Wall Street Journal on December 8, 2015, published an article by Max Boot. He explained that bombing and the delusion multinational support will not win a war. Ever since the dawn of the air age more than a century ago, military strategists have been prone to the delusion that bombing by itself can win wars. Excerpts below:
Today the air-power fantasy is that dropping enough bombs on Islamic State jihadists will get the job done in Iraq and Syria. The approach is a bipartisan, indeed multinational, daydream, shared by Barack Obama and Hillary Clinton…
“Victory, speedy and complete, awaits the side which first employs air power as it should be employed,” said Air Marshal Arthur “Bomber” Harris, head of Britain’s Bomber Command. But even when the Royal Air Force and the U.S. Army Air Forces combined to unleash their bombers on Germany, they didn’t produce speedy victory. Germany managed to increase industrial production under bombardment.
The only places where U.S. air power has worked against ISIS so far has been in battles such as Sinjar and Kobani, where effective ground forces, chiefly made up of Kurds, were also involved. This confirms the lessons of the Gulf War, Kosovo, Afghanistan and the Iraq war: In all those conflicts, American air power was decisive only when used in tandem with effective ground forces, whether belonging to the U.S. or local proxies such as the Kosovo Liberation Army or Afghanistan’s Northern Alliance. Bombing by itself—like Bill Clinton’s 1998 airstrikes on Iraq, Afghanistan and Sudan—achieved little.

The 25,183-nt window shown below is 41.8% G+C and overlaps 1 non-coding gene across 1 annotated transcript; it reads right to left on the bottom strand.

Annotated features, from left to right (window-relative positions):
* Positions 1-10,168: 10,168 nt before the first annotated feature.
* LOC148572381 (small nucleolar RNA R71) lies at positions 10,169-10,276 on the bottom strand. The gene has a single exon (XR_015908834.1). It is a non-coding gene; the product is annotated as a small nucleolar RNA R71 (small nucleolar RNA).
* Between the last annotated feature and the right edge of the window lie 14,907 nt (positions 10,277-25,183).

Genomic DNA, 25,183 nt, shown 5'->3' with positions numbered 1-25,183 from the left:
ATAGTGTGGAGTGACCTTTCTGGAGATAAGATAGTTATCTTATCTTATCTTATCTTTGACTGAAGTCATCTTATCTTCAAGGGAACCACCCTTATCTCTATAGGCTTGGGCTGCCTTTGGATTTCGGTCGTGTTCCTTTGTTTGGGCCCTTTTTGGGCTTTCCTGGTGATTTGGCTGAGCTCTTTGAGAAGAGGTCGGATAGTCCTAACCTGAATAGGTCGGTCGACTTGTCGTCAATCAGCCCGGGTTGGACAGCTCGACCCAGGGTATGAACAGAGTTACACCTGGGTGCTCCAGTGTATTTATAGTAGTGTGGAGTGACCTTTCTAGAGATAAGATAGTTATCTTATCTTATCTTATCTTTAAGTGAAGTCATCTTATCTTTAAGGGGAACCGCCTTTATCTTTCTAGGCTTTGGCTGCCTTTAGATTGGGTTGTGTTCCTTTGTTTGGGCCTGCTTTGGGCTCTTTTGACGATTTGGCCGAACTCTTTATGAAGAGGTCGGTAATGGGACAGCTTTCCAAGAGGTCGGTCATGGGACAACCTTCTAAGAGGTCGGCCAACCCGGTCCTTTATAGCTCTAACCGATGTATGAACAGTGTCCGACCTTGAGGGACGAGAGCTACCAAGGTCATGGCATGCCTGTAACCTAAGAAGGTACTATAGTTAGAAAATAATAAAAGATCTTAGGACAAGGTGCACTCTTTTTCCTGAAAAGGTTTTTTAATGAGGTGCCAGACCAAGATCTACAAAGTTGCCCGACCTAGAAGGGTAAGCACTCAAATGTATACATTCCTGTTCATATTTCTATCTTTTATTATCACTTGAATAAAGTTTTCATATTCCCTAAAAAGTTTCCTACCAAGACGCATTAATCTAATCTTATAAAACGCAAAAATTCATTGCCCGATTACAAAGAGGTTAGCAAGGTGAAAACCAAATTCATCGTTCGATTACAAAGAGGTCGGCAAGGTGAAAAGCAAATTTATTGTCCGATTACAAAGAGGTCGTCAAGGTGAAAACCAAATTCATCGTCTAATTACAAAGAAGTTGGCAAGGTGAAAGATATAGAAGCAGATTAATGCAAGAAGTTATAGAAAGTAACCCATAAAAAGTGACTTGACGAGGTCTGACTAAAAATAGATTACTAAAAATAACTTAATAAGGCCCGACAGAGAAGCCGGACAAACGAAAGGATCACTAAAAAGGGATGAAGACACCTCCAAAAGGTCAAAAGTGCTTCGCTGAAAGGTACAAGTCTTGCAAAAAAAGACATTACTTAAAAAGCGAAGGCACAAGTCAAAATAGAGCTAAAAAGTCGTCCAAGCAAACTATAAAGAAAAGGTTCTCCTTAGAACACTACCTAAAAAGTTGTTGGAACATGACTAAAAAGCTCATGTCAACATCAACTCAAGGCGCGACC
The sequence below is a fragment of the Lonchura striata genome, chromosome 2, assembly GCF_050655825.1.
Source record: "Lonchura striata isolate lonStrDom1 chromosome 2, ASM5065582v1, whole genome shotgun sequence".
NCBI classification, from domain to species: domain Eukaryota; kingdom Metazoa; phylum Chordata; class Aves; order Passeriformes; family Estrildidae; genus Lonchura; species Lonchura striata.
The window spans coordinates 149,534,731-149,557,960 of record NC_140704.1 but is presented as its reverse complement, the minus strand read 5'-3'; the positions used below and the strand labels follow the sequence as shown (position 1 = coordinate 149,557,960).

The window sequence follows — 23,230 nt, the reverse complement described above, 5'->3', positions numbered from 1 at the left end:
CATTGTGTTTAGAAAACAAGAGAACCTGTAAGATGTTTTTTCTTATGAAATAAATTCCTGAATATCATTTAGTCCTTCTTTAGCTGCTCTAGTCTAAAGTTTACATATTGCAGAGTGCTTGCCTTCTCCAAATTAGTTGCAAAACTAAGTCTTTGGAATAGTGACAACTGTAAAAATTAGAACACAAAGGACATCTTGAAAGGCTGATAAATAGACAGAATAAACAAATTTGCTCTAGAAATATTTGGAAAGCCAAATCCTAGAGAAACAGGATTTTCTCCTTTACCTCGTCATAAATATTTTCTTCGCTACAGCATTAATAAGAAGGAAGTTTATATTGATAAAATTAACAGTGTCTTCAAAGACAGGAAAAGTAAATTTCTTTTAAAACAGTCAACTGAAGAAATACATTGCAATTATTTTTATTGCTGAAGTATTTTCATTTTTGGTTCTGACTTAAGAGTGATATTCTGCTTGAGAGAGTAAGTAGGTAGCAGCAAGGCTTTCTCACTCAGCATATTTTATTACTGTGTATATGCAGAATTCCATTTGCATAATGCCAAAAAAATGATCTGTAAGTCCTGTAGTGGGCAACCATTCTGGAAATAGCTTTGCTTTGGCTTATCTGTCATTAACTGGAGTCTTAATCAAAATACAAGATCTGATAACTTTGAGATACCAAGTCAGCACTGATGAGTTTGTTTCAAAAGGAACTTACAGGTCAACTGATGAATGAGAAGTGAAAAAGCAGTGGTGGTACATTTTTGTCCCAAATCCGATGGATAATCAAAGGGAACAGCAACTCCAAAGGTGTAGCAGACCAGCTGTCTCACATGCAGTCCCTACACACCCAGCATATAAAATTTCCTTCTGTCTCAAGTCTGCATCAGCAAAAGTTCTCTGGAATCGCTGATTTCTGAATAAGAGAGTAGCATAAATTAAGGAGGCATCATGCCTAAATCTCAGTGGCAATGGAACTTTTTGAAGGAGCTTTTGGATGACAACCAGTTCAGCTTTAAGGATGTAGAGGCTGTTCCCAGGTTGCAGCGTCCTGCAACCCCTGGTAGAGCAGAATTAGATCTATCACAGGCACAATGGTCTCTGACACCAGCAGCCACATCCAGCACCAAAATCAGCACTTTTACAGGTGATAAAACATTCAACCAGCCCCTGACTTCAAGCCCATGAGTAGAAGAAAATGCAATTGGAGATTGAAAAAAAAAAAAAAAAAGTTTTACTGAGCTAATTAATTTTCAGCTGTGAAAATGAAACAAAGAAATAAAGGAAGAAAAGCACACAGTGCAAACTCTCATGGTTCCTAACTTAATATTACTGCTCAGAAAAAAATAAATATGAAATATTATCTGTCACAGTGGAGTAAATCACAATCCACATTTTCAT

Predictably, where the U.S. has bombed ISIS without effective follow-up on the ground, the results have been negligible. The Pentagon claims to have killed 23,000 ISIS fighters, yet estimates that ISIS forces remain at around 20,000 to 30,000—roughly where they were before the bombing started. This suggests that ISIS is able to replace fighters as quickly as they are killed, just as the Viet Cong were able to do in the 1960s.
There is a case for ramping up air power against ISIS, but that would require sending tactical air controllers into battle to accurately call in airstrikes, which President Obama so far has refused to do. Even then, destroying ISIS would require effective ground forces, and given the inability of the U.S. to mobilize enough effective proxies in either Syria or Iraq, it looks increasingly likely that the U.S. will need to provide at least some of the troops itself. Polls suggest that a majority of Americans now support using ground troops against ISIS. But President Obama again ruled out this option in his national-TV address on Sunday night, saying: “We should not be drawn once more into a long and costly ground war.”
No one wants “a long and costly ground war,” but just as in the past, air power alone won’t win this war. Any administration strategist or presidential hopeful who pretends otherwise isn’t serious about achieving victory.
Mr. Boot is a senior fellow at the Council on Foreign Relations and a foreign-policy adviser to Sen. Marco Rubio.